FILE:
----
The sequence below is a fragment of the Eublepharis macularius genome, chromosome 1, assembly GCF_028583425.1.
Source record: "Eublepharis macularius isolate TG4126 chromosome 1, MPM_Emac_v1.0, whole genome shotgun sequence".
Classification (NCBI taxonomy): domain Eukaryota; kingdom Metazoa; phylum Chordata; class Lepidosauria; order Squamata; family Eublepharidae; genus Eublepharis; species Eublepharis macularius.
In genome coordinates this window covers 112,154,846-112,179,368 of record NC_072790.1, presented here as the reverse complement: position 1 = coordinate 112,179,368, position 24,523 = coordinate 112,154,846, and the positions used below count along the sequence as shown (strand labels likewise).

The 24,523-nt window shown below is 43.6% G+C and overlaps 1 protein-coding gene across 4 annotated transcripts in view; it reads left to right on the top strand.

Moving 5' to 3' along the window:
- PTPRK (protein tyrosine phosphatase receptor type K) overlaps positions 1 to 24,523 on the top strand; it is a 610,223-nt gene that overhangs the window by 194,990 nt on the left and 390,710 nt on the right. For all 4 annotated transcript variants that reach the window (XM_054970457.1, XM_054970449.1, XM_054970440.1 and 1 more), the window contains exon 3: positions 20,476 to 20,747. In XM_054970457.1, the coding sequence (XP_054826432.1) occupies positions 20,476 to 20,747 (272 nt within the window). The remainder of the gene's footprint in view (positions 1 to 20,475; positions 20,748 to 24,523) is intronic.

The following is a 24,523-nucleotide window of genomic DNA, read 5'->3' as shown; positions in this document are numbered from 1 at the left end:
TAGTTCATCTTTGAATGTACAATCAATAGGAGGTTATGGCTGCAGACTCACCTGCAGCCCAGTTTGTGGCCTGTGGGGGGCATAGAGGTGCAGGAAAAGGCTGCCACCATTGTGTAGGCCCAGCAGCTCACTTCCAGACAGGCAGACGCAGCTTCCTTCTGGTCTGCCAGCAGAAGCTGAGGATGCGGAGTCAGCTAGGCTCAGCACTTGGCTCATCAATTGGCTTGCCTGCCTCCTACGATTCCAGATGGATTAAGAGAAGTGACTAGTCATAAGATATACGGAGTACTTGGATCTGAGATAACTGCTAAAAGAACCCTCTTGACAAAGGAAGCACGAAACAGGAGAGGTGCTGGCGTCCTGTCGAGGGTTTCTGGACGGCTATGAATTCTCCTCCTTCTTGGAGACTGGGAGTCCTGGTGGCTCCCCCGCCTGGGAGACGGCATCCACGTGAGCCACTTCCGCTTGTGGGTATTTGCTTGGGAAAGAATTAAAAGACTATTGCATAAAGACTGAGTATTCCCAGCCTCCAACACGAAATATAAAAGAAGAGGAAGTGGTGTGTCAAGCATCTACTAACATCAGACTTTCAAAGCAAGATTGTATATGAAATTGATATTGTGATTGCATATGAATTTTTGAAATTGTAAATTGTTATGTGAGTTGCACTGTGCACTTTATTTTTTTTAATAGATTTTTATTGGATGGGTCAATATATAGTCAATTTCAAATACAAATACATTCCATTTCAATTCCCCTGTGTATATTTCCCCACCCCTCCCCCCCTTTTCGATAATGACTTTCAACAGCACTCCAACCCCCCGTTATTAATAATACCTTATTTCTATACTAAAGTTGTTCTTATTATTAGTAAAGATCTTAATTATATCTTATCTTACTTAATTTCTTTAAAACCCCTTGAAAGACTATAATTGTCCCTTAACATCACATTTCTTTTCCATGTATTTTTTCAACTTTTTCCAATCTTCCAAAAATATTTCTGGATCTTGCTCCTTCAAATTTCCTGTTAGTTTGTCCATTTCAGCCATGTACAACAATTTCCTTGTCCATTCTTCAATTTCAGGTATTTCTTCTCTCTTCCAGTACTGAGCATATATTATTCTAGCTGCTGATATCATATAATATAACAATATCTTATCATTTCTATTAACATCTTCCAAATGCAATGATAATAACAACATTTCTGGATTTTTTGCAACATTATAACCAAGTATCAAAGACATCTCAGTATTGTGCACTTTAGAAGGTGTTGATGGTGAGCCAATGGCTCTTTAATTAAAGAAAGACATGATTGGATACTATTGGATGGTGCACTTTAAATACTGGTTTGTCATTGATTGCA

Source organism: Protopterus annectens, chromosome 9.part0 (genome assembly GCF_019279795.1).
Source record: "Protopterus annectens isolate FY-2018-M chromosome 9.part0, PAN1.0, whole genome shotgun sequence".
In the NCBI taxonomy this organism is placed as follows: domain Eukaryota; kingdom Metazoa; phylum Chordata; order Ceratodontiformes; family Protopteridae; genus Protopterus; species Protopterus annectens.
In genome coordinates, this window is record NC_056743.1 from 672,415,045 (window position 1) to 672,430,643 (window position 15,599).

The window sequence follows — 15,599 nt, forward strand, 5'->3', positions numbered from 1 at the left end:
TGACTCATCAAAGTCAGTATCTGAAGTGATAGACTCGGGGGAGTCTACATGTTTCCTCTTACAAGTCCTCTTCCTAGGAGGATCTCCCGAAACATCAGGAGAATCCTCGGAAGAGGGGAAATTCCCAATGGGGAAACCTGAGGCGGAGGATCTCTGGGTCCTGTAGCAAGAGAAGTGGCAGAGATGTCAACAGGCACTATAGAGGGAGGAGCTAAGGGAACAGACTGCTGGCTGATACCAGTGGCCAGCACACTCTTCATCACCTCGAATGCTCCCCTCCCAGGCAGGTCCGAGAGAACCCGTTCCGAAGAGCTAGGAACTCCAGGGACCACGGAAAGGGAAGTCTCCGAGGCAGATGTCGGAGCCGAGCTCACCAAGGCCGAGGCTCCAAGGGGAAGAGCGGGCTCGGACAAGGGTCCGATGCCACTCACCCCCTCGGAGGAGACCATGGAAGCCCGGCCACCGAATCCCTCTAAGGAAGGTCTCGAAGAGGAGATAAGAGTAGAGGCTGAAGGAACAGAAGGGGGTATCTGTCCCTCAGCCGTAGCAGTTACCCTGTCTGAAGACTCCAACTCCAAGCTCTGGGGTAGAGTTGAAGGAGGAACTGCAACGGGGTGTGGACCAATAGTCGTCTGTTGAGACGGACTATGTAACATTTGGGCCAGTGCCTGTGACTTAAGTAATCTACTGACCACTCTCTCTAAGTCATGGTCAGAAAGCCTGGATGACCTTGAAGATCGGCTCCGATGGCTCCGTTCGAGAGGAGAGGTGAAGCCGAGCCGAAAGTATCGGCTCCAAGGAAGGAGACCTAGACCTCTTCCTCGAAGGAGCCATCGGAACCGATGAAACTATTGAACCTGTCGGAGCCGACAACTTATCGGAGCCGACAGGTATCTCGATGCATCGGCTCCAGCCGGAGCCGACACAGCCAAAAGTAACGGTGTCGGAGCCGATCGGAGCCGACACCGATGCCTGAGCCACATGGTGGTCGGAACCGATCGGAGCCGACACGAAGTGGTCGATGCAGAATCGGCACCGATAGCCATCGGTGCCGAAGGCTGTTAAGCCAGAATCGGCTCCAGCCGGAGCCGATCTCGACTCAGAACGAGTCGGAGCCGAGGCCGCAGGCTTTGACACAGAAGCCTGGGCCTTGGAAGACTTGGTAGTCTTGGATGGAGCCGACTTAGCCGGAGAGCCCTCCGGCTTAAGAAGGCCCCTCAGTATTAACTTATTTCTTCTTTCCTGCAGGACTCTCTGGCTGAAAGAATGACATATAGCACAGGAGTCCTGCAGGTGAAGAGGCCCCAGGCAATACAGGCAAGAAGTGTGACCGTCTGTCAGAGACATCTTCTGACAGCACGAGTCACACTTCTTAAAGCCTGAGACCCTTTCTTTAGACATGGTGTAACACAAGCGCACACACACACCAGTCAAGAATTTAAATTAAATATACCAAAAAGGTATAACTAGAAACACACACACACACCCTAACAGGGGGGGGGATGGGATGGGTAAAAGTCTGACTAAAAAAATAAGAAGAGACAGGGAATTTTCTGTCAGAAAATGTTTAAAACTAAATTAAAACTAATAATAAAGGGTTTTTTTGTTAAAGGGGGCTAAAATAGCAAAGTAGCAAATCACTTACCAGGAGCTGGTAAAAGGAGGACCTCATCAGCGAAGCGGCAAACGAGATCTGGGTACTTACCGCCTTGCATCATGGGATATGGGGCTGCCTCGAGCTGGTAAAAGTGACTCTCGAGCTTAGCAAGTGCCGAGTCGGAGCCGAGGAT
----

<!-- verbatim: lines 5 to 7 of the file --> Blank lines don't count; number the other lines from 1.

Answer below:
The 24,523-nt window shown below is 43.6% G+C and overlaps 1 protein-coding gene across 4 annotated transcripts in view; it reads left to right on the top strand.

Moving 5' to 3' along the window:
- PTPRK (protein tyrosine phosphatase receptor type K) overlaps positions 1 to 24,523 on the top strand; it is a 610,223-nt gene that overhangs the window by 194,990 nt on the left and 390,710 nt on the right. For all 4 annotated transcript variants that reach the window (XM_054970457.1, XM_054970449.1, XM_054970440.1 and 1 more), the window contains exon 3: positions 20,476 to 20,747. In XM_054970457.1, the coding sequence (XP_054826432.1) occupies positions 20,476 to 20,747 (272 nt within the window). The remainder of the gene's footprint in view (positions 1 to 20,475; positions 20,748 to 24,523) is intronic.